Beaufort News

Change of command: Snider departs, Murtha takes over at air station

Outgoing commander Col. John Snider holds the Marine Corps Air Station Beaufort's battle colors Friday during the change-of-command ceremony in which Col. Brian Murtha, standing beside Snider, began his new command.
Outgoing commander Col. John Snider holds the Marine Corps Air Station Beaufort's battle colors Friday during the change-of-command ceremony in which Col. Brian Murtha, standing beside Snider, began his new command. Jonathan Dyer/The Beaufort Gazette

Though he may no longer be the commanding officer of Marine Corps Air Station Beaufort, Col. John Snider doesn't plan to stray far from Fightertown's gates.

Snider, who assumed command of MCAS Beaufort in 2008, handed the base's battle colors to Col. Brian Murtha on Friday during the change-of-command ceremony, which also doubled as a retirement party.

Snider will retire next week after 27 years in the Corps and stay in the Beaufort area, according to air station officials.

"I didn't plan on being a Marine," Snider said. "I went down and signed up with my best friend because our brother told us to. ...

"So why would a guy who never planned on being a Marine be standing here 27 years later? The people. It's not the fancy jets or anything like that. It's the people you work with."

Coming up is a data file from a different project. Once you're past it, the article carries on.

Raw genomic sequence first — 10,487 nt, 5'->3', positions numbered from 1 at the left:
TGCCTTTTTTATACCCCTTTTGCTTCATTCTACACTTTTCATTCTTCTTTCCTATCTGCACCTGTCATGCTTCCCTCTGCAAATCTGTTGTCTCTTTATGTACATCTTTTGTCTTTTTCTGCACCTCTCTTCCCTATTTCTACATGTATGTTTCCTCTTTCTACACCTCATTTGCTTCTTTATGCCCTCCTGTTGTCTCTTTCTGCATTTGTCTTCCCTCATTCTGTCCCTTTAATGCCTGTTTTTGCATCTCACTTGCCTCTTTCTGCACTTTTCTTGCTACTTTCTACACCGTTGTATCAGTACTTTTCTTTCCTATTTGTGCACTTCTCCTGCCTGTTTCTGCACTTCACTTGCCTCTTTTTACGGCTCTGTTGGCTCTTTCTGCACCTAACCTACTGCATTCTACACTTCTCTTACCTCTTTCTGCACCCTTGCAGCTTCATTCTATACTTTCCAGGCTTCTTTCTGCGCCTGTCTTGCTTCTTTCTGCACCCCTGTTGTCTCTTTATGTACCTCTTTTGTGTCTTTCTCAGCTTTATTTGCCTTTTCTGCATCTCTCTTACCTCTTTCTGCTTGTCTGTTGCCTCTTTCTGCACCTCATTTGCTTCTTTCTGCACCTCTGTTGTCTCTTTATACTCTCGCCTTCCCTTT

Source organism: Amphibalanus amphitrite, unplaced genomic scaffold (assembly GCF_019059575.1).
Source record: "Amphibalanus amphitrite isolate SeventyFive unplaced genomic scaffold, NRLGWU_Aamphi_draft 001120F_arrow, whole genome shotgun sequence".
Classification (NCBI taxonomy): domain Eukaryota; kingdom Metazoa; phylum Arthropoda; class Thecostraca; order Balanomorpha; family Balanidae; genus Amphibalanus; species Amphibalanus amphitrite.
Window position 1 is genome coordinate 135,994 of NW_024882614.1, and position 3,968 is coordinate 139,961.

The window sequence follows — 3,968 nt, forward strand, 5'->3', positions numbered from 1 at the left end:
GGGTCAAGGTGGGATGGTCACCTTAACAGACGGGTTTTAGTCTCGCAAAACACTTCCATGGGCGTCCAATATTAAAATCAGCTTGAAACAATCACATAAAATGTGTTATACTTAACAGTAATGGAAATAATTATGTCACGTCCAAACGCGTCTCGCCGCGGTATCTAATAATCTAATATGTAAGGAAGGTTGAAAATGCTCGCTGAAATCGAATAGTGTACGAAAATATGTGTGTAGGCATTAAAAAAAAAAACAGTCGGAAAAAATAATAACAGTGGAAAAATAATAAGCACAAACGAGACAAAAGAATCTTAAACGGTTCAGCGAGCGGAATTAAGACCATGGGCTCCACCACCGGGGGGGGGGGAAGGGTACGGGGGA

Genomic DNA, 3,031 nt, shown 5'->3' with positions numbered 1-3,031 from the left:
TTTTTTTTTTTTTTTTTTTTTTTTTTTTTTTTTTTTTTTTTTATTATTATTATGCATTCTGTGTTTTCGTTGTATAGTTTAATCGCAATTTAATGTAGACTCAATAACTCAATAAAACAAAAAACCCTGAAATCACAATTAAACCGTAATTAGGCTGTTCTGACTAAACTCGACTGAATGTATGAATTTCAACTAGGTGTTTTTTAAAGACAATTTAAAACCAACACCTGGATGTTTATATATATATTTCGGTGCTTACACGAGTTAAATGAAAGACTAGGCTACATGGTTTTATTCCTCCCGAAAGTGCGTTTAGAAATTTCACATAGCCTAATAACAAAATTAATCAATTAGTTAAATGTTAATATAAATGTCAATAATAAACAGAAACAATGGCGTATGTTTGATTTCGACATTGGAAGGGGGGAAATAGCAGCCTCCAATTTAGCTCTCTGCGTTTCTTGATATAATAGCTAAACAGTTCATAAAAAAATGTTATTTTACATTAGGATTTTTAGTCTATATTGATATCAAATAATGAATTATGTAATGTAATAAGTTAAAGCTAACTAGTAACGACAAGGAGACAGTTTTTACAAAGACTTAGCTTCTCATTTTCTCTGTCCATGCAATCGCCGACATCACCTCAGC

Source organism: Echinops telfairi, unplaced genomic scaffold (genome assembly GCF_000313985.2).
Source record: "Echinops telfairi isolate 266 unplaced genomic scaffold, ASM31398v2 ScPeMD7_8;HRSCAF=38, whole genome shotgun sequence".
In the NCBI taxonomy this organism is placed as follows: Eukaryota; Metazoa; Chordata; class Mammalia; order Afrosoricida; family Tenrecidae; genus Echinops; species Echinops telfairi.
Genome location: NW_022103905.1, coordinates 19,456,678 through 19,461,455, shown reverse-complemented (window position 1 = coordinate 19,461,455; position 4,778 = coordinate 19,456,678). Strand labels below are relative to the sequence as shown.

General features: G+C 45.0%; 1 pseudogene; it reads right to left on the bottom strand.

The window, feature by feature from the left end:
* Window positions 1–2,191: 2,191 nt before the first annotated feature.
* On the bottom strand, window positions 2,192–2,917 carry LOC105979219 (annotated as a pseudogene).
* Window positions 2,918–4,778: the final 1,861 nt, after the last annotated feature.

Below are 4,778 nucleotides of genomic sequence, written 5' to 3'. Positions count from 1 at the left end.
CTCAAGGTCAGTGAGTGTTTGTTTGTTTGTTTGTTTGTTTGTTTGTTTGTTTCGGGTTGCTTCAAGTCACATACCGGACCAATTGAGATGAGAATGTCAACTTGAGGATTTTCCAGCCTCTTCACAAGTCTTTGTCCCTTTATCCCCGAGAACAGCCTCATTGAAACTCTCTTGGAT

In letters from Commandant Gen. James Amos and other Corps officials, Snider was praised for leading MCAS Beaufort while the Navy decided to assign three active-duty and two pilot-training F-35B squadrons at the air station. The F-35B will replace the F-18 Hornets now flown at the air station.

Maj. Gen. Carl Jensen, commanding general of Marine Corps Installations East, said Snider will be a tough act to follow.

"You have had an impact here that is going to last for generations," Jensen told Snider during the ceremony.

Murtha, who most recently served as the deputy to the legislative assistant at the Office of Legislative Affairs in Washington, D.C., said he is honored to relieve such a well-respected commanding officer.

"There is no better friend you could have and no better leader you could ask for," Murtha said of Snider. "He was always calling and emailing to talk about Beaufort and tell us all of the things we should do when we got down here. I worked in legislative affairs, so I was always screening my calls, but I always took (Snider's) calls."

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